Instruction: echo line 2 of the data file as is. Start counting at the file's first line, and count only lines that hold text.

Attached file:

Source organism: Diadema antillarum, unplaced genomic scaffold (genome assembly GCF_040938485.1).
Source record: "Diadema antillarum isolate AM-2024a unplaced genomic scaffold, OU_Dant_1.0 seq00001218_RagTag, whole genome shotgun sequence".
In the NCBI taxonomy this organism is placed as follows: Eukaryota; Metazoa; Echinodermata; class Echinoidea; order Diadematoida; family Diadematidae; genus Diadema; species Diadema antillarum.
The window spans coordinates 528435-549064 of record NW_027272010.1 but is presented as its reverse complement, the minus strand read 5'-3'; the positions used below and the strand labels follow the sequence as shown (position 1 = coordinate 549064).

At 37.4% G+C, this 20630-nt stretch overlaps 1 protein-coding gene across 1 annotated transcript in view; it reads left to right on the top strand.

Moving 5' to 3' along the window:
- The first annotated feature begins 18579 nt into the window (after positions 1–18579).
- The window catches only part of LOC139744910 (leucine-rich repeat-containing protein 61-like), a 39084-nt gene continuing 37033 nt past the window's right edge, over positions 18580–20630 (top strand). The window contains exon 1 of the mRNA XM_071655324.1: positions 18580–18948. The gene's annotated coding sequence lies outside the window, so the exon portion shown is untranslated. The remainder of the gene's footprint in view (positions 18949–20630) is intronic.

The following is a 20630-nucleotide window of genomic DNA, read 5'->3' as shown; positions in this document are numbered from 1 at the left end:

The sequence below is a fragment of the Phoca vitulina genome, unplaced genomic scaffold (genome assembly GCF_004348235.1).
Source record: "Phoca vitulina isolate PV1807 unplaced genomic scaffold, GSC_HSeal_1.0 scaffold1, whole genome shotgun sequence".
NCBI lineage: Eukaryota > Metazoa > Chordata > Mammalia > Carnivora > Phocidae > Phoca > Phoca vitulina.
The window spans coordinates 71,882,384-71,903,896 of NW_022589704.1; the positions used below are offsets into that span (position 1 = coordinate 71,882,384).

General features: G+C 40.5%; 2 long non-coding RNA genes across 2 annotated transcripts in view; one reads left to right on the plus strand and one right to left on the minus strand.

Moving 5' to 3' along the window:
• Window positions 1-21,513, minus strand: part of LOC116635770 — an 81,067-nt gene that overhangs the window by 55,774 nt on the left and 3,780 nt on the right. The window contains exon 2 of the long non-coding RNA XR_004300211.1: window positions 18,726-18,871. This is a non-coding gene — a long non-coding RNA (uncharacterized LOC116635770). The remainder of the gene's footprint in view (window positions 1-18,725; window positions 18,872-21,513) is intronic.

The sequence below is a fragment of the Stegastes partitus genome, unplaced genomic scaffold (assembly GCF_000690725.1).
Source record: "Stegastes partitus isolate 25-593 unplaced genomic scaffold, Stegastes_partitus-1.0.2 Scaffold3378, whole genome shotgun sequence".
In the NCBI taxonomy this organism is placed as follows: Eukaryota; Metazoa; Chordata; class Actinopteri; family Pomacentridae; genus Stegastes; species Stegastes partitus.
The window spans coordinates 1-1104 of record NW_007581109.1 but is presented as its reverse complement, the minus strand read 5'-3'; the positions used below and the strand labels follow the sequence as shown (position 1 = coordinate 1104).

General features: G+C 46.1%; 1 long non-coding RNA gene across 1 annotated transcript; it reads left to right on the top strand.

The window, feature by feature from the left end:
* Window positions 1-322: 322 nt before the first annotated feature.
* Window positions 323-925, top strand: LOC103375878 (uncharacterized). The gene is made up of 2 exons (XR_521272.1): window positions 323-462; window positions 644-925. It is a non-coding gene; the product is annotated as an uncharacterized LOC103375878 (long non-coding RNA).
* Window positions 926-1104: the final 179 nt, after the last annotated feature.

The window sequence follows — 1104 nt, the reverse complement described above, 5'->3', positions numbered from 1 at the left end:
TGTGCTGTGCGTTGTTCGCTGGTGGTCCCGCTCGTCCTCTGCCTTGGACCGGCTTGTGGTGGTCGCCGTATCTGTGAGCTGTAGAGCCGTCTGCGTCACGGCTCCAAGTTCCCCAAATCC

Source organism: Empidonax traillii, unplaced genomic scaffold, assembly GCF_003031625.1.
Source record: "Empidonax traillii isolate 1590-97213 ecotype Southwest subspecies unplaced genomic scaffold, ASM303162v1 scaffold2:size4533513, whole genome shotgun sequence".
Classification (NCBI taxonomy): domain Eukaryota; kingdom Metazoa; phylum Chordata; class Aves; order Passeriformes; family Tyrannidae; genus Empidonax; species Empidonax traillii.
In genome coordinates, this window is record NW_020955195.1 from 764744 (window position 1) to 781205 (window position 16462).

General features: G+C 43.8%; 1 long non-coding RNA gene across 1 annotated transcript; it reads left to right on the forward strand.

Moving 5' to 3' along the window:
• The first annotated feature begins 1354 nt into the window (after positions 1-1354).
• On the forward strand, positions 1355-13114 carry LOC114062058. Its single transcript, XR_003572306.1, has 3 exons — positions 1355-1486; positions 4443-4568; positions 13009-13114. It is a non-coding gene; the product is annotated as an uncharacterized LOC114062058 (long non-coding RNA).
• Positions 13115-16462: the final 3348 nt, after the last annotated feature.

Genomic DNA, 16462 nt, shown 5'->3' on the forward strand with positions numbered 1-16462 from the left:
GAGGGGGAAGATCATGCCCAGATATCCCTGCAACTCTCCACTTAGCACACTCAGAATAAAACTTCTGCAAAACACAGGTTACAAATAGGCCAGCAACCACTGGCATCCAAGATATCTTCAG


Source record: "Diadema antillarum isolate AM-2024a unplaced genomic scaffold, OU_Dant_1.0 seq00001218_RagTag, whole genome shotgun sequence".